Proposed amendments to the Framework for Motions

The Australian Plenary Council has now published its Framework for Motions to be discussed at its Second Assembly which will meet in Sydney from 4-9 July 2022.

Once again, ACI’s concern was the lack of emphasis on the lay vocation or apostolate of lay people.

Our latest submission therefore proposed amendments to §79-80, which fall under “Part 6. Formation and Leadership for Mission and Ministry.”

Our thanks to Bishop Shane MacKinlay for agreeing to submit these amendments.

Amendment §79

That a new sub-paragraph d) be inserted in §79 and that subsequent paragraphs be re-numbered accordingly:

d. the specifically lay apostolate of lay people acting as a leaven within the world is promoted; 


Lay apostolate formation is one of the essential formation needs and should be mentioned at the outset.


79. THEREFORE, to meet the formation needs of the present and future, national  formation programs will ensure that:  

a. the diversity of the Catholic community is explicitly recognised; 

b. intercultural competency is encouraged, especially in relation to Aboriginal and  Torres Strait Islander cultures; 

c. the equal dignity of women and men is affirmed; 

d. the specifically lay apostolate of lay people acting as a leaven within the world is promoted; 

e. the concerns, spirituality and modes of communication and connection of young  people are taken into account; 

f. the rich variety of spiritual and devotional traditions of the Church are appreciated  and celebrated; and 

g. synodal practices such as encounter, accompaniment, listening and dialogue are  fostered and promoted. 

Amendment §80

That §80 be separated into two sections, amended to read: 

  1. To achieve this, the Church in Australia and in each diocese commits to develop and accompany lay apostolate formation movements, including classical movements such as the YCW and YCS as well as new initiatives responding to 21st century social realities and needs. Following the see-judge-act method of formation based on small review of life groups meeting regularly, these movements enable Christians to reflect on the concrete experiences of their lives as workers, family members and citizens in the light of the Gospel and to take personal and collective action to transform their lives and communities working for the sanctification of the world from within as a leaven (Lumen Gentium §31). Priests, religious and lay ministers will play a vital special role in accompaniment in promoting this formation.
  1. These programs and movements will also support the formation of the domestic Church by encouraging and accompanying parents, guardians and caregivers in their vocation as “the primary and principal” teachers of faith and recognise the crucial role of families as the “school” of Christian formation.”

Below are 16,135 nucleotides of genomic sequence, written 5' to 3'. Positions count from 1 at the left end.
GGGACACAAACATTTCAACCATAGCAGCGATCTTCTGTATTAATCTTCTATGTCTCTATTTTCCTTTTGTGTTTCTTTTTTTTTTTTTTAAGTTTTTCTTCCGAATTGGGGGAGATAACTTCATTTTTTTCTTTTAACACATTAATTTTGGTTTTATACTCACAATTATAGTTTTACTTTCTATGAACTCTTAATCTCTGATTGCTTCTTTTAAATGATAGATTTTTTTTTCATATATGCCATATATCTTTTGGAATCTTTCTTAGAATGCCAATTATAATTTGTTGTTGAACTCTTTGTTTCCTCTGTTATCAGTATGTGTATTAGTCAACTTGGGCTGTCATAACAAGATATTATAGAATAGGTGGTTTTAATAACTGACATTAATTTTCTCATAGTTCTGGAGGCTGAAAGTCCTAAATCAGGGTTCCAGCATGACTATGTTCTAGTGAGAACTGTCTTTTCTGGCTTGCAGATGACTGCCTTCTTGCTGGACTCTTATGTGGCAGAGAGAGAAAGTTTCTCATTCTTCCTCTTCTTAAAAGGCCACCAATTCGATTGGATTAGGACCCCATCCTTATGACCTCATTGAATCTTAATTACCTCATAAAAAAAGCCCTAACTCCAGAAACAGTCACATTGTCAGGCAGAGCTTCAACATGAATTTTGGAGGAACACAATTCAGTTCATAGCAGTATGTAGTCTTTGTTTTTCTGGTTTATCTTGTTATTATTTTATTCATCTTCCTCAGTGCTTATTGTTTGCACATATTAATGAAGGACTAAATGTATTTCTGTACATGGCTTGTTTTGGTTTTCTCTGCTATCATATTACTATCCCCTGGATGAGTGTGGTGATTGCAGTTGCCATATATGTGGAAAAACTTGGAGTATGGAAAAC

Lay people have an identity and mission of their own, just as priests and religious have an identity and mission of their own. We are not simply “the baptised.” This needs to be explicitly recognised.

Consequently, lay people also require our own spaces in the Church. These spaces are the lay apostolate movements organised from local to international level, just as religious congregations and the hierarchical Church are. They are spaces in which lay people, including young people, are able to learn and exercise responsibility at local, diocesan, national and even international level.

At the other end of the scale, these movements are based on small, regular, local “review of life” groups and are centres of formation in themselves.

An essential aspect here is that people learn to act to transform their own personal environments, taking action in their own lives as well as engaging in social action on a larger scale. 

It is also important to recognise that priests as well as religious and lay ministers have a hugely significant role in promoting and accompanying the lay apostolate and lay apostolate movements – to the point that movements like the YCW or YCS cannot exist without this..

The YCW and YCS have been recognised by the Church as “schools of life” for almost a century. They cannot exist without institutional support from the Church. Moreover, during the pontificate of Pius XI, the YCW was in fact recognised as a “public institution” of the Church on the same footing as a seminary.

Other new movements based on similar principles and methods are or may also be necessary, including adult movements and other movements that correspond to a particular social environment or sector.


Plenary Council Submission 2021 (Council for the Lay Apostolate)(Australian Cardijn Institute)

Plenary Council Submission 2019 (The lay apostolate of lay people (Australian Cardijn Institute)

Stefan Gigacz, The role of lay people as understood in the Plenary Framework for Motions (Plenary Reflections)

Stefan Gigacz, How should the role of lay people be understood? (Plenary Reflections)